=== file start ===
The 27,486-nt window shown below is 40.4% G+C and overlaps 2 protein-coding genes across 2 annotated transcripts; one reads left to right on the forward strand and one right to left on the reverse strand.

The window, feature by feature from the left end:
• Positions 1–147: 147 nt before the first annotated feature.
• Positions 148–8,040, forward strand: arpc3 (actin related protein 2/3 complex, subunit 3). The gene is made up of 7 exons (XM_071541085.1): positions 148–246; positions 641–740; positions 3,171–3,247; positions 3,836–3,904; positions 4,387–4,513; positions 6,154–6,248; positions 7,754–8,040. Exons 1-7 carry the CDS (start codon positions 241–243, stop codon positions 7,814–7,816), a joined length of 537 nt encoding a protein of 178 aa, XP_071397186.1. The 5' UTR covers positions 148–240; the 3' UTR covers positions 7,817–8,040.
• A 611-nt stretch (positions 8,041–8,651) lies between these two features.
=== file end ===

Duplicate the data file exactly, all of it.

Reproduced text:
The 27,486-nt window shown below is 40.4% G+C and overlaps 2 protein-coding genes across 2 annotated transcripts; one reads left to right on the forward strand and one right to left on the reverse strand.

The window, feature by feature from the left end:
• Positions 1–147: 147 nt before the first annotated feature.
• Positions 148–8,040, forward strand: arpc3 (actin related protein 2/3 complex, subunit 3). The gene is made up of 7 exons (XM_071541085.1): positions 148–246; positions 641–740; positions 3,171–3,247; positions 3,836–3,904; positions 4,387–4,513; positions 6,154–6,248; positions 7,754–8,040. Exons 1-7 carry the CDS (start codon positions 241–243, stop codon positions 7,814–7,816), a joined length of 537 nt encoding a protein of 178 aa, XP_071397186.1. The 5' UTR covers positions 148–240; the 3' UTR covers positions 7,817–8,040.
• A 611-nt stretch (positions 8,041–8,651) lies between these two features.